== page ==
The surgeon then moves the rotary power source 400 and in turn the machining bit 300, hinge piece 270 and hinge sleeve 278 so that the machining bit 300 is positioned over to the depth gauge 80, as shown in FIG. 2a. The surgeon then rotates the collar 266 so as to move it upward until an upper surface of the knurled ring 267 abuts a lower surface of sleeve 268. At that time, the surgeon then determines the thickness of the patellar implant. This will correspond to an amount of the patella to be removed or reamed so that the implant is properly received by the patella.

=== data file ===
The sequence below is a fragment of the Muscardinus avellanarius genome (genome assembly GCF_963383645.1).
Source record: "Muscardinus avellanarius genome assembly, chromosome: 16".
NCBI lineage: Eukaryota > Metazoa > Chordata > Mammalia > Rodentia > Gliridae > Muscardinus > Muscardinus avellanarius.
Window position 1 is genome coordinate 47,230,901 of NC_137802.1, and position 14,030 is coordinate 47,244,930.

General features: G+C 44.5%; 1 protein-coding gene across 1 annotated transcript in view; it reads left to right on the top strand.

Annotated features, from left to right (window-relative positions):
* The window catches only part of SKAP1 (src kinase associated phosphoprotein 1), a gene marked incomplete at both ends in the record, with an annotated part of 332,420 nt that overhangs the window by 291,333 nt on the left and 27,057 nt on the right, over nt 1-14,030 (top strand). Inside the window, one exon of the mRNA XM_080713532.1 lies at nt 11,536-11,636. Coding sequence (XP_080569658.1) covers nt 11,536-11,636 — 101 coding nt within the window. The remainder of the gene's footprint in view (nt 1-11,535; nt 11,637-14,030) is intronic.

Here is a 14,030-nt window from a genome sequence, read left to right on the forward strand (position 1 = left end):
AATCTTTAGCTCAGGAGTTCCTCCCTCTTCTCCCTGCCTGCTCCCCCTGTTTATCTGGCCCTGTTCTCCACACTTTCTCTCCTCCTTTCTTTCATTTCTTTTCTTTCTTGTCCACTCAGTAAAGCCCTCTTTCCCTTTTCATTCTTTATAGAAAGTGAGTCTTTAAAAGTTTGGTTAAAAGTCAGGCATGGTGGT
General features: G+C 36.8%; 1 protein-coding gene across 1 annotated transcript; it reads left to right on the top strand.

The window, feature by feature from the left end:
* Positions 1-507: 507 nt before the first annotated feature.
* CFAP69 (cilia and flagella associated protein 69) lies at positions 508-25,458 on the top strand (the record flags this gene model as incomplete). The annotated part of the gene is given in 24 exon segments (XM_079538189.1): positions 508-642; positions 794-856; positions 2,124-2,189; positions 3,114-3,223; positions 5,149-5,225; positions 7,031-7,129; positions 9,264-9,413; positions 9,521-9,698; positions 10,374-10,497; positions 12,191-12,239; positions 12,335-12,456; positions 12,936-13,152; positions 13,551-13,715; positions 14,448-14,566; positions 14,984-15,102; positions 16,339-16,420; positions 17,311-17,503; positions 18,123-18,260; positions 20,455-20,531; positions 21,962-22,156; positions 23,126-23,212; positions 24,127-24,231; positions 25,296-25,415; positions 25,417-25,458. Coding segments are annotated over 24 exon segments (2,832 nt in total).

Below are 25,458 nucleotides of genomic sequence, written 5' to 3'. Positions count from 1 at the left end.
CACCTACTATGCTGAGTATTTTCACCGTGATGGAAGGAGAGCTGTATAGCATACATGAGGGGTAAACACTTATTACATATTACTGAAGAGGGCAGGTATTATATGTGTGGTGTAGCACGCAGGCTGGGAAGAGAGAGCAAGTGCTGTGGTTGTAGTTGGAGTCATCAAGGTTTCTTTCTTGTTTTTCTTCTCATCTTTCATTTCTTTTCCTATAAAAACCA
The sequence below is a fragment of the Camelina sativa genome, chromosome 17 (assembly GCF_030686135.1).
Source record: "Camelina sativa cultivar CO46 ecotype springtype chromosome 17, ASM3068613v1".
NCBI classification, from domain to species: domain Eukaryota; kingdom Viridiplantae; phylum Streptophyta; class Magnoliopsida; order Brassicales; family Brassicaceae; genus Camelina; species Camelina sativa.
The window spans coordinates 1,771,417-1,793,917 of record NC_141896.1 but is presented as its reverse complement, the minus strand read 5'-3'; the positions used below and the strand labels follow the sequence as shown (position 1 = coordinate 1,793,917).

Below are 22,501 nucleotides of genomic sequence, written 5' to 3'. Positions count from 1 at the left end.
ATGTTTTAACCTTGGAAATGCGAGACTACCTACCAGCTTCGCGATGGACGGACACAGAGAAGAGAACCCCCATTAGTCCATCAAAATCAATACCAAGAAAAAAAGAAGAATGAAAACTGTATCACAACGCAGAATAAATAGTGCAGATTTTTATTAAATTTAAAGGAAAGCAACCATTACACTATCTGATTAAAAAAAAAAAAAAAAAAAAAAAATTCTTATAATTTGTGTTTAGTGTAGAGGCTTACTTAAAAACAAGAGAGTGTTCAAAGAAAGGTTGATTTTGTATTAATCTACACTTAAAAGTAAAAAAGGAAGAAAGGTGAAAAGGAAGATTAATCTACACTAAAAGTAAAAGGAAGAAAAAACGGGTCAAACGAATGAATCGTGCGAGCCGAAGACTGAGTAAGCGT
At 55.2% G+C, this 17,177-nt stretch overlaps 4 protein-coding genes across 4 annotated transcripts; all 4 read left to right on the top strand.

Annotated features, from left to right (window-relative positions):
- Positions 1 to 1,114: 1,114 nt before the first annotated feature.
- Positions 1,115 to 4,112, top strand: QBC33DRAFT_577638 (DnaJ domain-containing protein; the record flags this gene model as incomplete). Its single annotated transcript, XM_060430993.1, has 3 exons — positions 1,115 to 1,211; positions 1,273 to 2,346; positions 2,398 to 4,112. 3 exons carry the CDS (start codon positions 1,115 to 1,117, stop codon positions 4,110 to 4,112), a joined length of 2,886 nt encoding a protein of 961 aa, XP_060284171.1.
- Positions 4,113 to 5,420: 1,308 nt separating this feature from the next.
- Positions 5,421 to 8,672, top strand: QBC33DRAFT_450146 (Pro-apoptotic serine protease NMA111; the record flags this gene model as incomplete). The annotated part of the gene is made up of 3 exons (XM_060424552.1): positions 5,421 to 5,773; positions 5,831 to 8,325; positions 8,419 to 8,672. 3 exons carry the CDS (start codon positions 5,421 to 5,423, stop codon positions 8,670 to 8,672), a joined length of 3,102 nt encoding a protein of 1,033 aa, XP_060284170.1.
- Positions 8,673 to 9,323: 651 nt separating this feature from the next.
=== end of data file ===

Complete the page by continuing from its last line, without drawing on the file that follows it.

The collar 266 is then rotated in the clockwise direction and moved downwardly in the Z-direction corresponding to the thickness of the patellar implant. Specifically, the surgeon counts off the number of calibration marks in a downwardly direction, that correspond in millimeters (m.m.) to the thickness of the patellar implant. For example, if the patellar implant is sixteen (16) m.m. thick, then the collar 266 would be rotated in the clockwise direction so that it travels to a level which is sixteen (16) one m.m. graduations lower in a similar manner as one would adjust the spindle on a micrometer caliper. Then the sleeve 268 is rotated in the clockwise direction until it abuts against the ring 267 of collar 266. The surgeon can then determine the thickness of the patella 10 that will remain after machining by observing which step 82 is at the level of the bit tip 310 when the hinge piece 270 rests on the bearing 269 (which in turn rests on the sleeve 268, which abuts the collar 266). The indicia 84 marked on the steps 82 correspond to the thickness in m.m. of the patella that will remain after machining or in other words, the distance of the machining tip 310 from the upper surface 88 of the pedestal 66. Thus, the sleeve 268, which is adapted to move in the vertical "Z" direction, coacts with the marks 265 that correlate to a vertical distance between the frame 22 and an end of the machining bit 300 received by the rotary power source 400.